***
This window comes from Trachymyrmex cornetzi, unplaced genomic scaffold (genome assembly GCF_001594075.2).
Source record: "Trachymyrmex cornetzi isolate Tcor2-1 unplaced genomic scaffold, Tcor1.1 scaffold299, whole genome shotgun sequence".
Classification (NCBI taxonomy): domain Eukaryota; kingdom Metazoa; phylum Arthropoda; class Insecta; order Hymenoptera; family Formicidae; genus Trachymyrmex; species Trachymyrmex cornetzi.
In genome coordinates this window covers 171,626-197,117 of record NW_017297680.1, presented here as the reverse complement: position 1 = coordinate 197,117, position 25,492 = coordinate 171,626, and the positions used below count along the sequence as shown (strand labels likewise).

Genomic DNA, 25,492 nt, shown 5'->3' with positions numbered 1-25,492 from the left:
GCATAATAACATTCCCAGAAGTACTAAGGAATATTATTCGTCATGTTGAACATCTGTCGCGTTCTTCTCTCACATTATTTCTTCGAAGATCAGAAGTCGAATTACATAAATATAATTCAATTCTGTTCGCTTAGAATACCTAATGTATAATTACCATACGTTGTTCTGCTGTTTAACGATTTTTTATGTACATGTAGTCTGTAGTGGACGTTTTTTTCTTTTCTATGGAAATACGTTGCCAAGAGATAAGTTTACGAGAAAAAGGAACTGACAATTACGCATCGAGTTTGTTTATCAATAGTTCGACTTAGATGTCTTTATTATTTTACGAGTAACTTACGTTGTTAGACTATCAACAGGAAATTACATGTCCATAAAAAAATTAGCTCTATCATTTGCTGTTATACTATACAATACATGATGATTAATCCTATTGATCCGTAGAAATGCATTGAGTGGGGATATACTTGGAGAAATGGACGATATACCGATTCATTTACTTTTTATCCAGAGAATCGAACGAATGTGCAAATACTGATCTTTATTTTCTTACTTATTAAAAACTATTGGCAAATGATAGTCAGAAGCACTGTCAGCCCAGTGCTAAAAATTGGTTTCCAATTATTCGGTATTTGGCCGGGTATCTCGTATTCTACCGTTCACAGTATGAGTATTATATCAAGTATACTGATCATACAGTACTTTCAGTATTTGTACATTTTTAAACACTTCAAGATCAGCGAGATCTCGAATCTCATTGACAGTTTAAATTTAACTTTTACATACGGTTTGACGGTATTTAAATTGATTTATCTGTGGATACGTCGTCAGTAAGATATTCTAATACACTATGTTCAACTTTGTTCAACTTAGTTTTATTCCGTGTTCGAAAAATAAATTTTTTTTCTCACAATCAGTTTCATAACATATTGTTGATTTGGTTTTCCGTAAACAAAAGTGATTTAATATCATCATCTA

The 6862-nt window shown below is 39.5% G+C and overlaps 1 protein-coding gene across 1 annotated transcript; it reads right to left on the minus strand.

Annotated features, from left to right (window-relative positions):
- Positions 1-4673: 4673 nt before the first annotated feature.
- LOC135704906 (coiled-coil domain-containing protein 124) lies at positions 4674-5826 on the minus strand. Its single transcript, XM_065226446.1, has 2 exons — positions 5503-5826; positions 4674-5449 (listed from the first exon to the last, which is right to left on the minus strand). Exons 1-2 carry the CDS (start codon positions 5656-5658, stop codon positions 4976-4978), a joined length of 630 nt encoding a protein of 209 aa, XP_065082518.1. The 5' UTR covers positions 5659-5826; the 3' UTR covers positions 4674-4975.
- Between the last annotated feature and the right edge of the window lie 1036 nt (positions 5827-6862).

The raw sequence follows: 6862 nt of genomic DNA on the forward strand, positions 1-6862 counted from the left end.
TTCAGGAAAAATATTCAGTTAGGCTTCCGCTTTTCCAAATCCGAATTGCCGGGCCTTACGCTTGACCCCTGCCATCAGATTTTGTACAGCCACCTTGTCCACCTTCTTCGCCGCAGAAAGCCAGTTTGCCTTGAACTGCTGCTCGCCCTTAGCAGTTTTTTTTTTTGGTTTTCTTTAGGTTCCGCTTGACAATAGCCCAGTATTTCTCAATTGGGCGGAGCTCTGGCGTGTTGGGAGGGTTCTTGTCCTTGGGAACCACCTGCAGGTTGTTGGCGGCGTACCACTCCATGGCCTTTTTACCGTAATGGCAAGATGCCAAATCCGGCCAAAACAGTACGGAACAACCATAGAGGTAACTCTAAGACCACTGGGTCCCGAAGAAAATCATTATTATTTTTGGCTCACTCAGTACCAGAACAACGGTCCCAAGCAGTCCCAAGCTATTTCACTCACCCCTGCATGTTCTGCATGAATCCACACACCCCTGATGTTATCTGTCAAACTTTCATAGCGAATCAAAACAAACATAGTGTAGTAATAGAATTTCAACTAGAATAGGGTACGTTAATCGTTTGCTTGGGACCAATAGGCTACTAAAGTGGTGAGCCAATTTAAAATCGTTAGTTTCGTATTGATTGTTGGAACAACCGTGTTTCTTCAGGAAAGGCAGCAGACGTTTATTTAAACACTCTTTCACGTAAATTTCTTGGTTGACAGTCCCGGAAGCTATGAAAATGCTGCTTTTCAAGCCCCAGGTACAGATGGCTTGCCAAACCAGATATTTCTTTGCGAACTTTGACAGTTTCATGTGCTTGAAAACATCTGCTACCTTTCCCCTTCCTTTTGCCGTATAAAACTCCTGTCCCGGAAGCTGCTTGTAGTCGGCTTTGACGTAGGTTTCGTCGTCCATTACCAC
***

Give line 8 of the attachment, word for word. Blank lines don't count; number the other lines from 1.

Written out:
Annotated features, from left to right (window-relative positions):